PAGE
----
offer growth potential. Japan is interesting to watch as far as the recent awakening goes, though the structural problems associated with an ageing population remain. ASEAN as a bloc is promising, in light of the trade and related initiatives, offering collectively a sizeable market. Indonesia and, to a certain extent, the Philippines stand out for healthy domestic demand while Singapore offers a decent bet as a predictable provider of innovative goods and services, in addition to its staple financial and business services.

6. From both a political and business standpoint, which economies 7. You have transitioned from being in Asia and in ASEAN hold the great- a Minister to joining the corporate est potential in the next 10 years? sector focused on international Notwithstanding its current chal- investment. How different are the


challenges, and which are you enjoy- young people starting out in their in terms of career, family, community and ing better? careers today? personal pursuits. When my husband and From my perspective, the two roles are not too dissimilar. While I was in government, I devoted substantial time towards studying macro trends and the development of small and medium enterprises, along with other policies to enhance the operating environment for businesses. I am now back to what I used to do before such policy work. I see both roles as complementary and enjoy both sets of challenges just as much. My experience in the private sector helped inform my policy formulation and execution efforts. Now, I bring insights into how governments function to business.

8. From your experience, which is more challenging for women in Asia – politics or business? It is difficult to generalize, and the situation varies greatly across countries in Asia. For example, Singapore and Malaysia have many female business leaders but an under-representation of women in politics. India has a relatively healthy level of female representation in politics but not in business. In countries where family or concentrated ownership is pervasive, equality of opportunity would be more difficult to achieve.

My decision to switch from the public sector to the private sector (financial services) was a major move that enabled me to marry experience in public policy formulation with the realities of the market place. It was a calculated move into something I had no prior experience in, but I wanted to understand how the market worked. For young people starting out in their careers today, I would advise them to reflect seriously on both their interests and strengths, which may not always be aligned. Be prepared to take calculated risks and avoid acting under peer pressure – every MBA graduate during my time wanted to be a management consultant, then investment banking became the favorite. A successful career begins with what you can bring to the table. No one owes you a job, regardless of your type of degree or GPA.

I decided that we wanted to have children, I was prepared to subordinate my career goals to establishing a family. It is important to identify and appreciate the larger purpose in everything we do. As a Christian, I try my best to be led by God and to do His will. What I have found most fulfilling in my life so far is the opportunity to make a difference wherever I can. As a politician, it could be thinking hard about helping small enterprises or facilitating the conditions for a fellow citizen to realise his or her potential. As a grandmother, it would be to provide as much support as I can to both my son and daughter-in-law as they juggle their careers and a young family. What keeps me going? Change – by analysing trends, anticipating needs and seeing how best I can help propose solutions for my community.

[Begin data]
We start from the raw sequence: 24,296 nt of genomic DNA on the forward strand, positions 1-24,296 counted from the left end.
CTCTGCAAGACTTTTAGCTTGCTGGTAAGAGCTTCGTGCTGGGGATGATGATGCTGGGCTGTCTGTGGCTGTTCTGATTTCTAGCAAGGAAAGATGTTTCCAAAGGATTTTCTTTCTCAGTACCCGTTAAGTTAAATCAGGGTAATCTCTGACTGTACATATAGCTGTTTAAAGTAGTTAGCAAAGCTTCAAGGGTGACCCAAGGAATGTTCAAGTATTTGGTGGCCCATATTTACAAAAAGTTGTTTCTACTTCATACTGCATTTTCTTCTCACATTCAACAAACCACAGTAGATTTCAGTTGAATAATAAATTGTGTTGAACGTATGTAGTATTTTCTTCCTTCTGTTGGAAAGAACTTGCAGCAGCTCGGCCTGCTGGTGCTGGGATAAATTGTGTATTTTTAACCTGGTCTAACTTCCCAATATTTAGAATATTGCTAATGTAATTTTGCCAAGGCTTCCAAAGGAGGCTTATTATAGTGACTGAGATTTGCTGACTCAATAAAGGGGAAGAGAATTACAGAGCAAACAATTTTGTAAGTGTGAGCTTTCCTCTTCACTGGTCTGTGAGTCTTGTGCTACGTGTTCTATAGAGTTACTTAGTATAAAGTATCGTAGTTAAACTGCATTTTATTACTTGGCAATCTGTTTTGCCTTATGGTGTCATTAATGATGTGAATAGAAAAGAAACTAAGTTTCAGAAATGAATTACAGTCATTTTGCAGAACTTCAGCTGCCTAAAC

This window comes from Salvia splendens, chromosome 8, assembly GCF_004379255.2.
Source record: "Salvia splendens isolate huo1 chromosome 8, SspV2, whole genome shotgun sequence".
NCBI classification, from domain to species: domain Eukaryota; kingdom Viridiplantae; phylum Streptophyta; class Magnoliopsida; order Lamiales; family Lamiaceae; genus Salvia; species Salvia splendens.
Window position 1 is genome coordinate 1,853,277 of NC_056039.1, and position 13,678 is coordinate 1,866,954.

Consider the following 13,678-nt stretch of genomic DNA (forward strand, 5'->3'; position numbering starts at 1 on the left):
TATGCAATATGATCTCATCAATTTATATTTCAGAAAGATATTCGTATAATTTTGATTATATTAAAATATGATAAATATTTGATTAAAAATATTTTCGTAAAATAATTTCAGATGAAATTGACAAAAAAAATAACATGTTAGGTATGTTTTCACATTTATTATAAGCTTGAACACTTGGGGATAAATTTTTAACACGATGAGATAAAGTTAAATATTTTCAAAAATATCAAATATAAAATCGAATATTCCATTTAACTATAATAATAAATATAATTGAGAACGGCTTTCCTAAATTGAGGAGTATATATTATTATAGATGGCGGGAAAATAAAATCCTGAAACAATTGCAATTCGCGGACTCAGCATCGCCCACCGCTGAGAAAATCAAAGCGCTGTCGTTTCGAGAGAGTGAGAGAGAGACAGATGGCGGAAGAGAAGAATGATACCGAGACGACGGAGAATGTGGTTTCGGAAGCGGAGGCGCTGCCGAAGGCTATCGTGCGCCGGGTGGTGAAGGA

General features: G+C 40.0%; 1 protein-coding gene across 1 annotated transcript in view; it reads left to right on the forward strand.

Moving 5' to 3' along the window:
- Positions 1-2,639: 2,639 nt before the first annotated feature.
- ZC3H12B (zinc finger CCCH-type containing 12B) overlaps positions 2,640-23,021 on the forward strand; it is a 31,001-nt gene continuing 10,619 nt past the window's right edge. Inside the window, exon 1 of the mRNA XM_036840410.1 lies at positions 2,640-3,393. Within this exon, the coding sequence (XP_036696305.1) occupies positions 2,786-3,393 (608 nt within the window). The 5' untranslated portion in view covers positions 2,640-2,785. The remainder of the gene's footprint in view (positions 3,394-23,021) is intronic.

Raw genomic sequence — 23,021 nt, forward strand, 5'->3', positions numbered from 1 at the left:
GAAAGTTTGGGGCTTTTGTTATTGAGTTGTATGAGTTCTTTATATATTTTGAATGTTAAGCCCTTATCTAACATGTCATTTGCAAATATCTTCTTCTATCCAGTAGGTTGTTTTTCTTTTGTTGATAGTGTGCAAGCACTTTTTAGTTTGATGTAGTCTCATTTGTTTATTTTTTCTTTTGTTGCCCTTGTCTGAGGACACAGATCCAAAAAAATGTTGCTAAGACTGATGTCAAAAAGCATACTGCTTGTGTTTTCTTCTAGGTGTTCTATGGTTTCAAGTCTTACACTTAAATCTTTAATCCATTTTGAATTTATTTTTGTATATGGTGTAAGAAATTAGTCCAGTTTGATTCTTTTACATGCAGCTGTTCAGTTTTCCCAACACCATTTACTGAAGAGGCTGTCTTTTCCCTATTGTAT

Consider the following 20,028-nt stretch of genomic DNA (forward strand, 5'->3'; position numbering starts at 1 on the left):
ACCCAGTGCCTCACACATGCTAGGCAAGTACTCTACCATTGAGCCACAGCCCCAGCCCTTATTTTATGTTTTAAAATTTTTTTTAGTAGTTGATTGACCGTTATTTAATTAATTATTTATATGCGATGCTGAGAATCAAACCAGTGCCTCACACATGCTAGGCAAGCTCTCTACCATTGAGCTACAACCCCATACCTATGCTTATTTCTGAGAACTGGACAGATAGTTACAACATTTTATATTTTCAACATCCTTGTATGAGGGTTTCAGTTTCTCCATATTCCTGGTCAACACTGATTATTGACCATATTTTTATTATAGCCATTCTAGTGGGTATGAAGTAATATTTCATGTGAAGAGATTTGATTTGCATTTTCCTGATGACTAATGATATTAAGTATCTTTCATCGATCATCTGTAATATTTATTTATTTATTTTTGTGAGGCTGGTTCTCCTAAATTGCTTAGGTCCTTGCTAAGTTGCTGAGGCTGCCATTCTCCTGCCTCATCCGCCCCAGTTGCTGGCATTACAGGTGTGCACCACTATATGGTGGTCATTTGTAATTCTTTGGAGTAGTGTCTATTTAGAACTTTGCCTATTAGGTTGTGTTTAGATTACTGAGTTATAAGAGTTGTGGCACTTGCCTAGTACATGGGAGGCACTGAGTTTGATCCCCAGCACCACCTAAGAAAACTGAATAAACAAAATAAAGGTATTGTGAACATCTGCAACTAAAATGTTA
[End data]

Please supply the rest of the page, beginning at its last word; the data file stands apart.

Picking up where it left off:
10. You have a wonderful family with a loving husband and three beautiful children, and a distinguished career in both the government and business sectors. What have you found most fulfilling in your life so far, and what continues to motivate you?

Juggling is very real. I have found

9. Tell us more about your career it quite essential to stay focused on my path. What advice do you have for goals and what I can realistically achieve –

• Timothy Lin

Timothy Lin is a second and final year Master’s candidate in the Baker Program in Real Estate at Cornell University. He has worked in real estate private equity in Asia and is deeply interested in global macroeconomic and financial developments and how they impact the real estate industry.




ENSURING FOOD SECURITY In early July of 2013, India’s Congress-led government passed the National Food Security Bill into temporary law. The Bill aims to guarantee cheap food grain to nearly 70% of India’s population of 1.2 billion and has the broader aim of alleviating chronic hunger and poverty in India.1 In order to fully understand the Bill, it is important to first understand why such a bill is necessary at all: both the precise intent of the legislation, as well as its positive and negative attributes. In addition, the Bill can be compared to a similar piece of legislation currently in place in the state of Chhattisgarh, which can help put the challenges the Bill faces into perspective. According to the World Bank, earlier this year, India accounted for a third of the world’s poor. Nearly 43% of children under the age of 5 are underweight, 70% are anemic, and 57% are vitamin A deficient. According to India’s National Family Health Survey in 2006, almost half of the country’s children under the age of five are classified as malnourished, and more than a third of Indians between the ages of 15 and 49 are undernourished. The Food Security Bill aims to reduce the rates of malnutrition across the country, and targets specific demographics within the population who are most likely to experience the nutritional deficiencies highlighted in these studies.1 The Food Security Bill proposes to make food a legal right and seeks to provide five kilograms of grain every month to some 800 million poor people. The Bill provides subsidies for grain,